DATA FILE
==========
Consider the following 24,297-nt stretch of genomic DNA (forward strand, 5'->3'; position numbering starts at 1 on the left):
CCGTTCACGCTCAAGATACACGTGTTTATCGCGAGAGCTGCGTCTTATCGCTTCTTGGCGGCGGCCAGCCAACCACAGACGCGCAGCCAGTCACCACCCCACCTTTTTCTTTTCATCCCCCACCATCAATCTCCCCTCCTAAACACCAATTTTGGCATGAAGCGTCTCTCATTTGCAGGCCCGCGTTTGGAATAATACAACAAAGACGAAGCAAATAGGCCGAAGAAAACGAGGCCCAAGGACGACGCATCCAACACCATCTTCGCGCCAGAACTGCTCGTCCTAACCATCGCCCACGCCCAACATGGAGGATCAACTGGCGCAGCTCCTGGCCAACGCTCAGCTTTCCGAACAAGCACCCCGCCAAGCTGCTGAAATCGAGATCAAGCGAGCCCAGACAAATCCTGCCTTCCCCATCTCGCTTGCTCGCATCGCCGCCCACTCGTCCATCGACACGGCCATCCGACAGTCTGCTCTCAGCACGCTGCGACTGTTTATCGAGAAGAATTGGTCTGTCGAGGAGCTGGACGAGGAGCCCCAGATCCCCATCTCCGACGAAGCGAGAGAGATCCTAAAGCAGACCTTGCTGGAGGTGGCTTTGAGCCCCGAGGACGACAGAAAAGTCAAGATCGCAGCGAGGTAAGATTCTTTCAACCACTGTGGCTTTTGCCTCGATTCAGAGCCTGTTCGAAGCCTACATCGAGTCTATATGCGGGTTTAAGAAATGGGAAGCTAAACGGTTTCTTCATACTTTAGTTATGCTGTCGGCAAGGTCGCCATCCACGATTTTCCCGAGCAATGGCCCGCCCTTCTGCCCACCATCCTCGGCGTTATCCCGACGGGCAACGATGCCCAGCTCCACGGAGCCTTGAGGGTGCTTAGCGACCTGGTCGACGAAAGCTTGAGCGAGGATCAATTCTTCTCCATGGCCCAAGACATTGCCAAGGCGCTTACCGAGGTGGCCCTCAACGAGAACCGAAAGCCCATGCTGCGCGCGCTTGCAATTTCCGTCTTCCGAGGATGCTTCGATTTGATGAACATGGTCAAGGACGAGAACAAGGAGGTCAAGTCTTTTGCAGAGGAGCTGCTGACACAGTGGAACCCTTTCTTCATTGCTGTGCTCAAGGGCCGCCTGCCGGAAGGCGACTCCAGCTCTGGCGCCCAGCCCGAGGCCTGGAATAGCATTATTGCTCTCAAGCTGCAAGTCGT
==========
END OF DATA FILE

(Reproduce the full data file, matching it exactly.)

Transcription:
Consider the following 24,297-nt stretch of genomic DNA (forward strand, 5'->3'; position numbering starts at 1 on the left):
CCGTTCACGCTCAAGATACACGTGTTTATCGCGAGAGCTGCGTCTTATCGCTTCTTGGCGGCGGCCAGCCAACCACAGACGCGCAGCCAGTCACCACCCCACCTTTTTCTTTTCATCCCCCACCATCAATCTCCCCTCCTAAACACCAATTTTGGCATGAAGCGTCTCTCATTTGCAGGCCCGCGTTTGGAATAATACAACAAAGACGAAGCAAATAGGCCGAAGAAAACGAGGCCCAAGGACGACGCATCCAACACCATCTTCGCGCCAGAACTGCTCGTCCTAACCATCGCCCACGCCCAACATGGAGGATCAACTGGCGCAGCTCCTGGCCAACGCTCAGCTTTCCGAACAAGCACCCCGCCAAGCTGCTGAAATCGAGATCAAGCGAGCCCAGACAAATCCTGCCTTCCCCATCTCGCTTGCTCGCATCGCCGCCCACTCGTCCATCGACACGGCCATCCGACAGTCTGCTCTCAGCACGCTGCGACTGTTTATCGAGAAGAATTGGTCTGTCGAGGAGCTGGACGAGGAGCCCCAGATCCCCATCTCCGACGAAGCGAGAGAGATCCTAAAGCAGACCTTGCTGGAGGTGGCTTTGAGCCCCGAGGACGACAGAAAAGTCAAGATCGCAGCGAGGTAAGATTCTTTCAACCACTGTGGCTTTTGCCTCGATTCAGAGCCTGTTCGAAGCCTACATCGAGTCTATATGCGGGTTTAAGAAATGGGAAGCTAAACGGTTTCTTCATACTTTAGTTATGCTGTCGGCAAGGTCGCCATCCACGATTTTCCCGAGCAATGGCCCGCCCTTCTGCCCACCATCCTCGGCGTTATCCCGACGGGCAACGATGCCCAGCTCCACGGAGCCTTGAGGGTGCTTAGCGACCTGGTCGACGAAAGCTTGAGCGAGGATCAATTCTTCTCCATGGCCCAAGACATTGCCAAGGCGCTTACCGAGGTGGCCCTCAACGAGAACCGAAAGCCCATGCTGCGCGCGCTTGCAATTTCCGTCTTCCGAGGATGCTTCGATTTGATGAACATGGTCAAGGACGAGAACAAGGAGGTCAAGTCTTTTGCAGAGGAGCTGCTGACACAGTGGAACCCTTTCTTCATTGCTGTGCTCAAGGGCCGCCTGCCGGAAGGCGACTCCAGCTCTGGCGCCCAGCCCGAGGCCTGGAATAGCATTATTGCTCTCAAGCTGCAAGTCGT